When I was growing up, I had quite a temper. I often blamed it on my unlucky combination of Armenian and German heritages, but those excuses never really worked. If someone bothered or hurt me, I’d do whatever I could to make them feel as I felt. My mom always pushed me to censor myself. “Kill them with kindness,” she always said. Although I’ve grown out (some of) that, I still have to remind myself of this sage wisdom from time to time. After a particularly stressful week of classes starting, it was comforting to find this same theme in today’s portion of Paul’s letter to Rome. Here’s a part of the reading:
Do not repay anyone evil for evil, but take thought for what is noble in the sight of all. If it is possible, so far as it depends on you, live peaceably with all. Beloved, never avenge yourselves, but leave room for the wrath of God; for it is written, “Vengeance is mine, I will repay, says the Lord.” No, “if your enemies are hungry, feed them; if they are thirsty, give them something to drink; for by doing this you will heap burning coals on their heads. Do not be overcome by evil, but overcome evil with good.” (Romans 12:17-21, NRSV)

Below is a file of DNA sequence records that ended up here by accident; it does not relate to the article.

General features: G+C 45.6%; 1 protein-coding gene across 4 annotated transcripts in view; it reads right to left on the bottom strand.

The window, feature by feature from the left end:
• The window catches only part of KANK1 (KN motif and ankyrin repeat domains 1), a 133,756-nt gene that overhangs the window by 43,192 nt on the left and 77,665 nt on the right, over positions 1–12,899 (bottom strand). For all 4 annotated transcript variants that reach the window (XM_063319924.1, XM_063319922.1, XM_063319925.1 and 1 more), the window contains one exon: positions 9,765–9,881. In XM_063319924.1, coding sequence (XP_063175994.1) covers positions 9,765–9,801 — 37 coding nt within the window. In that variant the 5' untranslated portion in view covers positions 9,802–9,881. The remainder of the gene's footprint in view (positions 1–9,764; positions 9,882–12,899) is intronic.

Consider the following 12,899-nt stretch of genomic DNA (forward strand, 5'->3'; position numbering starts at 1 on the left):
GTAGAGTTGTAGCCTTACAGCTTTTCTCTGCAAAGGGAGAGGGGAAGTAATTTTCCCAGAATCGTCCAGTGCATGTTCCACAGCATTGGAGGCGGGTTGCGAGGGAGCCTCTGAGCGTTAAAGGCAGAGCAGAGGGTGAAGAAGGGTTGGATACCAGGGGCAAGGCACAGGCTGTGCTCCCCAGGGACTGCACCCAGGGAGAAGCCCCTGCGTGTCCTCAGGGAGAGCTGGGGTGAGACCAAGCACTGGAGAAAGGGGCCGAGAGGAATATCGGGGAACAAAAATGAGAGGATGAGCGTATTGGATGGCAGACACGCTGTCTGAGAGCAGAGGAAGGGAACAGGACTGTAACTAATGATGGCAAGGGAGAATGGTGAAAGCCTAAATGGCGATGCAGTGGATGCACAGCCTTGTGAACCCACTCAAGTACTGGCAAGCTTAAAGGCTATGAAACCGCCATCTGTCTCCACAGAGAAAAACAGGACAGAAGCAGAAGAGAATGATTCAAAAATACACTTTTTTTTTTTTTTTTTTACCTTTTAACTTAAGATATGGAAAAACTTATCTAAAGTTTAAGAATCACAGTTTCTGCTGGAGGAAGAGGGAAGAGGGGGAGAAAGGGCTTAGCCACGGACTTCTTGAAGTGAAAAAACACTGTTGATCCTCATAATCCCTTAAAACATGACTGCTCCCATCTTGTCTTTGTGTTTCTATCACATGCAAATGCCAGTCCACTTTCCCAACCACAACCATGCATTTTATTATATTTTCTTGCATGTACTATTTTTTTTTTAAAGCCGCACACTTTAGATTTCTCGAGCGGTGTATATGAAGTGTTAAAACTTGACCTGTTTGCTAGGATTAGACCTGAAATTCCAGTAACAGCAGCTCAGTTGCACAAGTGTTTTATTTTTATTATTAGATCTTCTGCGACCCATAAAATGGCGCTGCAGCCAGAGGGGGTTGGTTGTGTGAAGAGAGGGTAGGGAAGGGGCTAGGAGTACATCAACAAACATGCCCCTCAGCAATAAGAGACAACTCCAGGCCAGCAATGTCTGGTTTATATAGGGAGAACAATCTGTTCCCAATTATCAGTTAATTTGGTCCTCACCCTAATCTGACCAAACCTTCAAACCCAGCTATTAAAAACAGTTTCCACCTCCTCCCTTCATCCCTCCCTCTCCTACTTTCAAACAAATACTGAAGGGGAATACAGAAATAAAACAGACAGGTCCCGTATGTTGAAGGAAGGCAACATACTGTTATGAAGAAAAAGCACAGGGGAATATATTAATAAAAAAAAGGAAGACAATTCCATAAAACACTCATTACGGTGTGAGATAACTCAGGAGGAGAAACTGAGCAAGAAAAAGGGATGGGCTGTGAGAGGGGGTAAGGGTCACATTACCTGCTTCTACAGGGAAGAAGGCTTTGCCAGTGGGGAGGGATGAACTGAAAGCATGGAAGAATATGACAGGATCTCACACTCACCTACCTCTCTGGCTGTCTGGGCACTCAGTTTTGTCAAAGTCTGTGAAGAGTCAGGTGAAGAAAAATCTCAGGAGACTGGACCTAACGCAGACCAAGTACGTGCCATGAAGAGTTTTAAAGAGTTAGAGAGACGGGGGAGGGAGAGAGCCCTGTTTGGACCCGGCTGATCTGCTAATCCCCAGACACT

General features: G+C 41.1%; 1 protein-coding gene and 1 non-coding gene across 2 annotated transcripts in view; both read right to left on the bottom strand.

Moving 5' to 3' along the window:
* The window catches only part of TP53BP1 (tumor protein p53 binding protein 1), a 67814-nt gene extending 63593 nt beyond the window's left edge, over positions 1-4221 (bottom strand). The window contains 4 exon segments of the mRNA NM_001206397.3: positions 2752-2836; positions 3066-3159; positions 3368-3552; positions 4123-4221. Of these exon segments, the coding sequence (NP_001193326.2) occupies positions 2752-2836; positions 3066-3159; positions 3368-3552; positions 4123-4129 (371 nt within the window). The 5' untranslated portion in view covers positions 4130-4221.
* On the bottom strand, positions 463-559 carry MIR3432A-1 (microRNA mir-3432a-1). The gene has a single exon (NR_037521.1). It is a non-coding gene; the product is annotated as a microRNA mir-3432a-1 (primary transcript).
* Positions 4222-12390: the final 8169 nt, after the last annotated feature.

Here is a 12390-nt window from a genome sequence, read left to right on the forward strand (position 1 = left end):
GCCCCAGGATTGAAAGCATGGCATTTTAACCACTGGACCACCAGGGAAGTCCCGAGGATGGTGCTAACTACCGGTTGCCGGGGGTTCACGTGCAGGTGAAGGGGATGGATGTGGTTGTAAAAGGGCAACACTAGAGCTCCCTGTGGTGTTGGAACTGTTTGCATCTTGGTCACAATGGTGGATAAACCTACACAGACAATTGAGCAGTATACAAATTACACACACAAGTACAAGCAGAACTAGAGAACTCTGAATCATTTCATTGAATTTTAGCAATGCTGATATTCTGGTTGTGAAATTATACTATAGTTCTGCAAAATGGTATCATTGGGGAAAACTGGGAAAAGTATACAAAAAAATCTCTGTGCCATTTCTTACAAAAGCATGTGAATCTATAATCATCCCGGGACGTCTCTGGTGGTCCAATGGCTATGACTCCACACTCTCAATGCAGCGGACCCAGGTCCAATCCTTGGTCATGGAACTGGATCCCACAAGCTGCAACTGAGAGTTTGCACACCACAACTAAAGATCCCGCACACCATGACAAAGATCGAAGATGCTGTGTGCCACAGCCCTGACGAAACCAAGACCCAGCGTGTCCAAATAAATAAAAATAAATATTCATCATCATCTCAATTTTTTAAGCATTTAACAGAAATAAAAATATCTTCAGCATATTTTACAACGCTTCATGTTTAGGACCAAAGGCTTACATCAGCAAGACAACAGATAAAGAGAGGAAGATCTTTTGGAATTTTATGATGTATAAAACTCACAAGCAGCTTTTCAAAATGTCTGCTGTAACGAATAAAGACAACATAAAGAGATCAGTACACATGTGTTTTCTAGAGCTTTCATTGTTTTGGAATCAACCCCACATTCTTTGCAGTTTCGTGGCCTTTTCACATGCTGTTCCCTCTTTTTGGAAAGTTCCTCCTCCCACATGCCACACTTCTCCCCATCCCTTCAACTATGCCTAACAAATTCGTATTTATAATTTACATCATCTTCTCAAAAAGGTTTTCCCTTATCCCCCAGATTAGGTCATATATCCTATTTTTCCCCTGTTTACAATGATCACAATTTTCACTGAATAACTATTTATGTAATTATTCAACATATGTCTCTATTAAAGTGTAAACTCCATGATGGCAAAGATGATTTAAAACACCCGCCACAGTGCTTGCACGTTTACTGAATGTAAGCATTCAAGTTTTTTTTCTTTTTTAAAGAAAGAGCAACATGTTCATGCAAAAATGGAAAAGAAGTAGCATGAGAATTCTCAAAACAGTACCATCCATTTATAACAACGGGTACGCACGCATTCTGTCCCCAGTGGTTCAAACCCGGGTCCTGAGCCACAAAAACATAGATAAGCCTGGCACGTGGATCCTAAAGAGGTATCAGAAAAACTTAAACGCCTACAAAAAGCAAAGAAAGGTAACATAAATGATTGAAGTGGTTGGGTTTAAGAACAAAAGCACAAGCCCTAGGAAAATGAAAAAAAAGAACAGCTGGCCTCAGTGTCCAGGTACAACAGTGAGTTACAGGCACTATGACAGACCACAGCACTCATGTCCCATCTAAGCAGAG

I’m sure many of us have moments of being hurt, offended, or even just annoyed with someone; and sometimes forgiveness and patience aren’t our first reactions. But we are children of God, called to love our enemies and pray for those who persecute us. I wonder what the world would look like if everyone followed this ideal. What would Ferguson look like? What would Israel and Palestine look like? What would Crimea look like? What would your home look like?
When Jesus was hanging on the cross, he forgave and prayed for those who crucified him. Is there a better example of unconditional forgiveness and love? Of course not. So when you’re on your cross, or when you’re being emotionally attacked, or when you’ve just had all you can take of someone, don’t hate them but love them. Do what you can to serve them. Or, as mom would say, “Kill them with kindness.”